• In the case of Nettleship v Weston [1971] 2 Q.B. 691, it was held that a learner driver owes a duty to his instructor to drive with proper skill and care. The standard of the careful driver is objective; doing your best is no defence.

Facts of the Case

  • C, an experienced driver, agreed to give D driving lessons in her husband’s car.
  • C satisfied himself that the car was insured against risk of injury to a passenger.
  • C took D out on the road on two occasions and found her to be receptive to instructions and a careful learner.
  • On the third lesson, when D was controlling the steering wheel and pedals and C was moving the gear lever and handbrake, D failed to straighten out after turning left, and began to panic.
  • Despite the car moving at walking pace and C’s attempts to straighten out, the car struck a lamp standard.
  • C sustained injuries, including a broken knee-cap. D was shortly afterwards convicted of driving without due care and attention.


  • Had D consented to the risk of injury during lessons, thereby making D not liable?
  • Did D, as a learner driver, owe a lesser duty of care compared to a qualified driver?

Held by the Court of Appeal (Civil Division)

  • Finding for C, that since C had checked on the insurance position, he had expressly not consented to run the risk.
  • The duty of care owed by a learner driver was the same as that owed by every driver. D was liable in damages.

Lord Denning M.R.

  • D was rightly convicted of driving without due care and attention. In criminal law, it is no defence for a driver to say, ‘I was learning under instruction, doing my best and could not help it.’ This may help to mitigate a sentence, but it does not absolve guilt. Every person driving a car must attain an objective standard measured by the standard of a skilled, experienced, and careful driver.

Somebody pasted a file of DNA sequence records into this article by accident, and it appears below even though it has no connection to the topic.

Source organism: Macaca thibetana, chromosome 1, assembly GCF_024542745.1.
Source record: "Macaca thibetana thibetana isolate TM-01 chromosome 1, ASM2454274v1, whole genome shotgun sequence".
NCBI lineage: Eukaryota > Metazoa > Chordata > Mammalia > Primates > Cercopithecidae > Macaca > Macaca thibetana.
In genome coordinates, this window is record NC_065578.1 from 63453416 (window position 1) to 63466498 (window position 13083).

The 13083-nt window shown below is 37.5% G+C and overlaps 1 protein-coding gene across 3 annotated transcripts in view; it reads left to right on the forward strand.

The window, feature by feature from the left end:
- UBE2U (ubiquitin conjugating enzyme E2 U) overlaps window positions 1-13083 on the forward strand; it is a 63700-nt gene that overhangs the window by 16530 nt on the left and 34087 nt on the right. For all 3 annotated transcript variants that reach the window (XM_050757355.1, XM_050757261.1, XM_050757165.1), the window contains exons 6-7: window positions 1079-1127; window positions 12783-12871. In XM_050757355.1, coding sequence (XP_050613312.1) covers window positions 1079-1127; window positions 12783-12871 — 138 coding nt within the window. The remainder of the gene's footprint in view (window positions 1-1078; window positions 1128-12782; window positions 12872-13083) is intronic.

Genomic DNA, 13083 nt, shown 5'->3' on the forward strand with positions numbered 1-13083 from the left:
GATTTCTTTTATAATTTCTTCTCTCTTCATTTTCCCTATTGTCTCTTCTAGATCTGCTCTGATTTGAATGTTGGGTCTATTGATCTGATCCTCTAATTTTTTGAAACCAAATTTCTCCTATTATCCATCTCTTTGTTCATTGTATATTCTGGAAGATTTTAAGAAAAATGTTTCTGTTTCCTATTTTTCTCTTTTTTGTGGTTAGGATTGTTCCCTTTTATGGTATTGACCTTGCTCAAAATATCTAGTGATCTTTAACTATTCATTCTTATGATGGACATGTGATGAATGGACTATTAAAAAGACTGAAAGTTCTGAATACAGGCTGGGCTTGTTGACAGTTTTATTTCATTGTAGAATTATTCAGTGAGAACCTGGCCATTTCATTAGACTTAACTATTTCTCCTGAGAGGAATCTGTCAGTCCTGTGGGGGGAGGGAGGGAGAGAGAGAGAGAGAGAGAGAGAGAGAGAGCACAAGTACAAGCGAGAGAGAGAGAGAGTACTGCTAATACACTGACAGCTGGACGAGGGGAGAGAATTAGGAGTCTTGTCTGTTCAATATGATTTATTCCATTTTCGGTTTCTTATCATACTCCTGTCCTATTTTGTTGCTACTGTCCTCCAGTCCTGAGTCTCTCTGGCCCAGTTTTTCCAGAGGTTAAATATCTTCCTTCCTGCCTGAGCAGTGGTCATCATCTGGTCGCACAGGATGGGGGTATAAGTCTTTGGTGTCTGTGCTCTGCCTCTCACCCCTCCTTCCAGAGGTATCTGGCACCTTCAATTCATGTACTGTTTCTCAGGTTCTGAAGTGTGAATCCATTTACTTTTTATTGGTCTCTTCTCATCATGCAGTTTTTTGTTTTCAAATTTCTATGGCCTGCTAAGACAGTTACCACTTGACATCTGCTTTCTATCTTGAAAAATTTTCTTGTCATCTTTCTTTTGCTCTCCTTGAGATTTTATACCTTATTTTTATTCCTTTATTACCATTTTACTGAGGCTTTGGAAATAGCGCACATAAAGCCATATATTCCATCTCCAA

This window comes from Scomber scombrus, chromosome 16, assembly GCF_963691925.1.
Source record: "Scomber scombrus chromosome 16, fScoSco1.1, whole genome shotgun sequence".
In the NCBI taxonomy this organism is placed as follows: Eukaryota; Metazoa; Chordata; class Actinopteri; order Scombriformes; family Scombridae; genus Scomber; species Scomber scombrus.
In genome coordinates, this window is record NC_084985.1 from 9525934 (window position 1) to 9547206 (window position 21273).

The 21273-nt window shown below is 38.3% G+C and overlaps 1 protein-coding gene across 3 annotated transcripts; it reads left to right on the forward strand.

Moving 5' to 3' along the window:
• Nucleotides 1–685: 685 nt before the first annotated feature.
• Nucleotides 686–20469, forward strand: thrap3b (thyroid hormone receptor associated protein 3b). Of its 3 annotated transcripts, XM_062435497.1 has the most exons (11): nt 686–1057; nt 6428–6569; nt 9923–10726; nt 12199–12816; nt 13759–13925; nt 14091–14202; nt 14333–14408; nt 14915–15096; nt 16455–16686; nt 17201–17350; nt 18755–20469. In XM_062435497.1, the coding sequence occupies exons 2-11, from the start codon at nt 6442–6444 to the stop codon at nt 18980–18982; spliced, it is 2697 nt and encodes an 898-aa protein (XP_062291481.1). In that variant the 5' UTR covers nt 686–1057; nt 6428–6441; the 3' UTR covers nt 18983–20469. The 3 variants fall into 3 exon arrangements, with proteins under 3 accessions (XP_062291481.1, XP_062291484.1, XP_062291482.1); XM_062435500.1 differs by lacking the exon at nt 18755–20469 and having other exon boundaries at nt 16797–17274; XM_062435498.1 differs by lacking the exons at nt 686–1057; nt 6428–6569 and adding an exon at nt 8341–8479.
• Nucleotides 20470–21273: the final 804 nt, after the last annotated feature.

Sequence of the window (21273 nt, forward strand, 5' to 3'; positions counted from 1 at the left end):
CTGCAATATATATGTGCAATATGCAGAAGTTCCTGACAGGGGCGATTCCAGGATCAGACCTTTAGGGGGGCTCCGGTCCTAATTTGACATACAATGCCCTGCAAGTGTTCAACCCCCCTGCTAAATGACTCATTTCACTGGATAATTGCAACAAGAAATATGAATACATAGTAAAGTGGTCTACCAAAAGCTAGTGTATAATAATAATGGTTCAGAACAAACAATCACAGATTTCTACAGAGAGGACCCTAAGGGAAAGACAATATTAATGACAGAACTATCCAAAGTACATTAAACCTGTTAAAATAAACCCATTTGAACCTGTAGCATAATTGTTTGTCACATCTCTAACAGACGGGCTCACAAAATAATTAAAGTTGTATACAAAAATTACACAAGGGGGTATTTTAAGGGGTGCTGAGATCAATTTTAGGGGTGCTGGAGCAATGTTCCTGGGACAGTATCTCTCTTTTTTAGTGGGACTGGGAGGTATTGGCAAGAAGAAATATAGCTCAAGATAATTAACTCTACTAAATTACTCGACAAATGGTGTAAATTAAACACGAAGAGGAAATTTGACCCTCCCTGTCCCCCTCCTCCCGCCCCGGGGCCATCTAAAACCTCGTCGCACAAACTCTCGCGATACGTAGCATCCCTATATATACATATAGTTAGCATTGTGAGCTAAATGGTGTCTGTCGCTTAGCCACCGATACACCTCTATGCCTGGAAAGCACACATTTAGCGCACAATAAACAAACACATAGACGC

• The high standard thus imposed is largely the result of the policy of the Road Traffic Acts. Parliament requires every driver to be insured against third party risks. A person injured by a car should not be left to bear the loss on his own but should be compensated out of the insurance fund.
  • Morally the learner driver is not at fault; but legally she is liable to be because she is insured, and the risk should fall on her.
  • “The driver owes a duty of care to every passenger in the car, just as he does to every pedestrian on the road: and he must attain the same standard of care towards each. If the driver were to be excused according to the knowledge of the passenger, it would result in endless confusion and injustice…The knowledge of the passenger may go to show that he was guilty of contributory negligence in ever accepting the lift – and thus reduce his damages – but it does not take away the duty of care, nor does it diminish the standard of care which the law requires of the driver” [700F].
  • Now that contributory negligence is not a complete defence, the defence of volenti non fit injuria-coming to the injury- has been severely limited. Nothing will suffice short of an agreement to waive any claim for negligence.
  • C did not agree to waive any claim for injury that might befall him. C inquired about the insurance policy to make sure that C would be covered. His claim may be reduced insofar as he was at fault-as in letting her take control too soon or in not being quick enough to correct her error.
  • A professional instructor who teaches for reward may not likewise sue. There may well be implied in the contract an agreement to waive any claim for injury. He ought to insure himself. But the instructor who is just a friend helping to teach never does insure himself. He should, therefore, be allowed to sue.